As a result of the high altitude of the trek, the Annapurna Circuit does involve quite a bit of acclimatization, so taking things slowly is encouraged.
For a short foray into the Annapurna Region, trekkers can opt to do a quick 5 day trek to Ghorepani-Poon Hill. The trek usually starts at Ulleri, though you can opt to take a Jeep to the point where the navigable road ends and the walking path starts.
From there, you head out to Ghorepani where you spend a night before making your summit attempt on Poon Hill the next day.
Planning a trip to the Annapurna Conservation Area? Here are some of the best places to stay during your adventures:
The capital and largest city in Nepal, Kathmandu is located in the east-central part of the country. Home to about 1 million people, Kathmandu is a major center for culture and commerce in Nepal. The city also has the country’s largest airport, which offers international flights as well as connections to Pokhara, where many trekkers start their trip into the Annapurna Conservation Area.
Situated in central Nepal, Pokhara is the capital of Gandaki Province and the home of about 500,000 residents. It is often considered the tourism capital of the country due to its proximity to the über-popular Annapurna Conservation Area. Visitors can get to Pokhara by road or by air and then take a jeep into one of nearby towns along popular trekking routes.
One of the larger villages in the Annapurna area, Chomrong is a popular rest spot for trekkers making their way to Annapurna Basecamp. From the town, there are truly excellent views of Annapurna South and Machapuchare.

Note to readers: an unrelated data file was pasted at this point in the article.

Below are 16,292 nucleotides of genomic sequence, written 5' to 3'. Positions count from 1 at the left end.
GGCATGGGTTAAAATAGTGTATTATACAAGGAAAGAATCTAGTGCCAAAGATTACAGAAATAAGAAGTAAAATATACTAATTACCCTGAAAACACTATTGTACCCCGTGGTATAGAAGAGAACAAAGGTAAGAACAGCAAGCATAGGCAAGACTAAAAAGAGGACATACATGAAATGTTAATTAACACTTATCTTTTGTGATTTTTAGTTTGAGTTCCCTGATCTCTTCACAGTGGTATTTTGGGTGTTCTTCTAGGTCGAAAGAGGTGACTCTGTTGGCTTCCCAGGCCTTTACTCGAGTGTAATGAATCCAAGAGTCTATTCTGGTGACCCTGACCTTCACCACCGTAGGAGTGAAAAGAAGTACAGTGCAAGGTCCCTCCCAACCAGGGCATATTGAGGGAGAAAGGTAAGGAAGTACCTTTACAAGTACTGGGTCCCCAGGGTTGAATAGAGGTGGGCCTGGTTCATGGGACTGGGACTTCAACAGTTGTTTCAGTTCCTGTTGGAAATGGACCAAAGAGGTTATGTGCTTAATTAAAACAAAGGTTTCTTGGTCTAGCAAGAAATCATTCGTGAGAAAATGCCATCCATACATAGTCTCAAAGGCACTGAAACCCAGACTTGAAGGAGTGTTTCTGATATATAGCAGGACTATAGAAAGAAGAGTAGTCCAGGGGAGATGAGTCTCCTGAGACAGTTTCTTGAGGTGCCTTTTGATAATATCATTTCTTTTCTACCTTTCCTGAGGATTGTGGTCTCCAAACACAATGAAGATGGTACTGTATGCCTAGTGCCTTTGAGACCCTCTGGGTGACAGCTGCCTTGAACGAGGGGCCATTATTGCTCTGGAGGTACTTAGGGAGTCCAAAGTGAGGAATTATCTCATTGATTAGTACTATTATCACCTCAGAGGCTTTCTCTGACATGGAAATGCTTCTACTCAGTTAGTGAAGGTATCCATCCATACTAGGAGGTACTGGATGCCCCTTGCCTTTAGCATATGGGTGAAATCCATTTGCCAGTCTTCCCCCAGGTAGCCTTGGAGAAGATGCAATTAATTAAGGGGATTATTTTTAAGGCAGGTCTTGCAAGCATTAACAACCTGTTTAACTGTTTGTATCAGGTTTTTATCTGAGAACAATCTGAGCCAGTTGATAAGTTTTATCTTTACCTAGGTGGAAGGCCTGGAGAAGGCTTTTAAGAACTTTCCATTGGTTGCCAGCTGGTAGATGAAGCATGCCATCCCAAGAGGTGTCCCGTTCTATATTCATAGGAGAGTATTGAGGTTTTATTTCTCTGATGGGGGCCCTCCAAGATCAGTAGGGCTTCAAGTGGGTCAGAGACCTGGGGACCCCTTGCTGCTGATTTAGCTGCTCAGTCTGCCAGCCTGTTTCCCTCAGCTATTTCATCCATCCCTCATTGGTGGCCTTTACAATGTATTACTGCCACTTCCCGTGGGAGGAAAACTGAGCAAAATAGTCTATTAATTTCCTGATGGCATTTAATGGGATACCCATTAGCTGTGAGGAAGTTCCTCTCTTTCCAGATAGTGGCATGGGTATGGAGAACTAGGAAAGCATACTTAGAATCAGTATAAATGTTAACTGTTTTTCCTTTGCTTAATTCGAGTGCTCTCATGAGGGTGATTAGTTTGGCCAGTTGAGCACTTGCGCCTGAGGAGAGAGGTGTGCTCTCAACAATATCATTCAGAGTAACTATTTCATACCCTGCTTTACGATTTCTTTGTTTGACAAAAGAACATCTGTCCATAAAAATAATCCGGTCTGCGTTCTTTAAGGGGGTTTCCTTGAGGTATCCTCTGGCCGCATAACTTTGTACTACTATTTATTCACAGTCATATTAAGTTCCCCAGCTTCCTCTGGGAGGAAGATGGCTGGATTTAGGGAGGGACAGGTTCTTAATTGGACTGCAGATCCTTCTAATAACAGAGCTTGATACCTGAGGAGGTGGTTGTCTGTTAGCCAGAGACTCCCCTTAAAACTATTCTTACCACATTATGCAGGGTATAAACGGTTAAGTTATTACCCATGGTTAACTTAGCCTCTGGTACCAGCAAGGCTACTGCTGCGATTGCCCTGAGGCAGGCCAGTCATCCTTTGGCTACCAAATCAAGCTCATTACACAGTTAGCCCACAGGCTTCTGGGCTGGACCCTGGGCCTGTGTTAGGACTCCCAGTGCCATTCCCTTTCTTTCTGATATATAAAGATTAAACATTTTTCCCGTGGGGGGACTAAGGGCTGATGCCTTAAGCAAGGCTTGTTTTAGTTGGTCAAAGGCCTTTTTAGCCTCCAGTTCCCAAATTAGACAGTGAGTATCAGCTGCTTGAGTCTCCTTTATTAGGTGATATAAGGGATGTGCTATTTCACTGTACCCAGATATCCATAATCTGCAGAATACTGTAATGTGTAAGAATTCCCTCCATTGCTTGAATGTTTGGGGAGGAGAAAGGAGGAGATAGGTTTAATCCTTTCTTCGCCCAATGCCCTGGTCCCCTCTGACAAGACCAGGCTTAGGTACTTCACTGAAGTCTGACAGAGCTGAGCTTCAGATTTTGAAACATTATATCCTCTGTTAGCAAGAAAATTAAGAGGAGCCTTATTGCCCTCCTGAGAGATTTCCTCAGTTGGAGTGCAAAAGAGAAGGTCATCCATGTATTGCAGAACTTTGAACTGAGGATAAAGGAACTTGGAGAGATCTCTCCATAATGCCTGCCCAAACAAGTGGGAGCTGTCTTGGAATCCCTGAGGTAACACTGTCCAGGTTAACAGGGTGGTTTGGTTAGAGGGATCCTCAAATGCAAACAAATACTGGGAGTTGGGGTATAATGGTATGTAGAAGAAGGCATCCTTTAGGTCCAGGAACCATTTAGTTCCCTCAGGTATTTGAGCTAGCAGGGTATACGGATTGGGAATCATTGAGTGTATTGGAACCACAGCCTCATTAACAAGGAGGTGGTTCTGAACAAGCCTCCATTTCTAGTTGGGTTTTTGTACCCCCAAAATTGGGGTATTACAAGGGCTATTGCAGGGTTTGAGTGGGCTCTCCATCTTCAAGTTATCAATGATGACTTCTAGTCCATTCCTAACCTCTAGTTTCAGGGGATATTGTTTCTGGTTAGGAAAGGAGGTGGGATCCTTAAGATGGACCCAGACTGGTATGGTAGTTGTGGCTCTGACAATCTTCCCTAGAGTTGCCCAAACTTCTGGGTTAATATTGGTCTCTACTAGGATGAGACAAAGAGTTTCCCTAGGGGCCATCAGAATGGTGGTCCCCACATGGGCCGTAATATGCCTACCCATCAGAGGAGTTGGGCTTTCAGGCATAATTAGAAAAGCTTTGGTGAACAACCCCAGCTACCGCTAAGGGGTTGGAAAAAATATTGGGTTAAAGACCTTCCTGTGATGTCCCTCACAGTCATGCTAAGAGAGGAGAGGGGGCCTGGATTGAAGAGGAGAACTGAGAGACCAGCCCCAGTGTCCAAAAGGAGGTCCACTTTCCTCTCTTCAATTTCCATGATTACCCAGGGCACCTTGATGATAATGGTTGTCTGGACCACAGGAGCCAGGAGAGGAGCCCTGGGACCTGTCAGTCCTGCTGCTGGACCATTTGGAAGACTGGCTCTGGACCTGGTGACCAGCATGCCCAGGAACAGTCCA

Chomrong is accessible only by foot, though there are a number of shops, cafés, and restaurants in the village, as well as some German bakeries, which are not to be missed. There are also plenty of tea houses, such as the popular Excellent View Top Lodge, which cater to trekkers in the region.
Located at nearly 3,000m (9,800ft), the village of Ghorepani is a particularly popular stopping point on any Annapurna Region trek. The village is located along one of the main trekking routes to Annapurna Basecamp and it can be reached from Birethanti or Tatopani in about 8 to 10 hours of walking.
In addition to being home to a number of great hotels, cafés, shops, and momo dumpling restaurants (highly recommended for a quick meal), Ghorepani is a must-visit destination because of its proximity to Poon Hill.
Although Poon Hill isn’t particularly lofty, a sunrise hike to the summit allows for a great chance to see many of the region’s major peaks and even a potential glimpse at Mount Everest on a very clear day.
One of the most accessible villages in the Annapurna Region, Ghandruk is a community of about 5,000 people that’s located about 32km (20mi) by road from Pokhara. Since Ghandruk is accessible by private taxi or public bus from Pokhara, it is a very common starting point for treks in the region. Plus, the town offers excellent views of the Annapurna Massif.